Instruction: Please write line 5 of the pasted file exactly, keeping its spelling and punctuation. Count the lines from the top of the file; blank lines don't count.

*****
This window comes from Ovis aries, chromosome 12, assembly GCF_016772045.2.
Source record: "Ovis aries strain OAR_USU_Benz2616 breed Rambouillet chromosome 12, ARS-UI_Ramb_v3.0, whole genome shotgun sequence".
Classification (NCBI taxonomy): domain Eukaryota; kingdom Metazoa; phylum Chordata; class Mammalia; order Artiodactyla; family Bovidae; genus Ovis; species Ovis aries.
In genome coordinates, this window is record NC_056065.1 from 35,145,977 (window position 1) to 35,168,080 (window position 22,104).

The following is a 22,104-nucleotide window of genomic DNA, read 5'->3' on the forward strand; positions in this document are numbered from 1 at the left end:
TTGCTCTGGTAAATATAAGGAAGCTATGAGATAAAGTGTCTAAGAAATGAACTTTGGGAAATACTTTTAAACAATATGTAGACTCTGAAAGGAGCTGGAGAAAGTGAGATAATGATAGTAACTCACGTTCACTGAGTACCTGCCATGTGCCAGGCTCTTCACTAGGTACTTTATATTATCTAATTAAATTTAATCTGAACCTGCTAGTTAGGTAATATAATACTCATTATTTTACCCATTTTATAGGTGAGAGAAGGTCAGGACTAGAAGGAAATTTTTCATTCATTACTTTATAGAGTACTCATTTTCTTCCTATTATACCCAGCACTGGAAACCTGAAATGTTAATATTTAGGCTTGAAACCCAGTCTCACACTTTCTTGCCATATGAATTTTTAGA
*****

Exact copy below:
The following is a 22,104-nucleotide window of genomic DNA, read 5'->3' on the forward strand; positions in this document are numbered from 1 at the left end: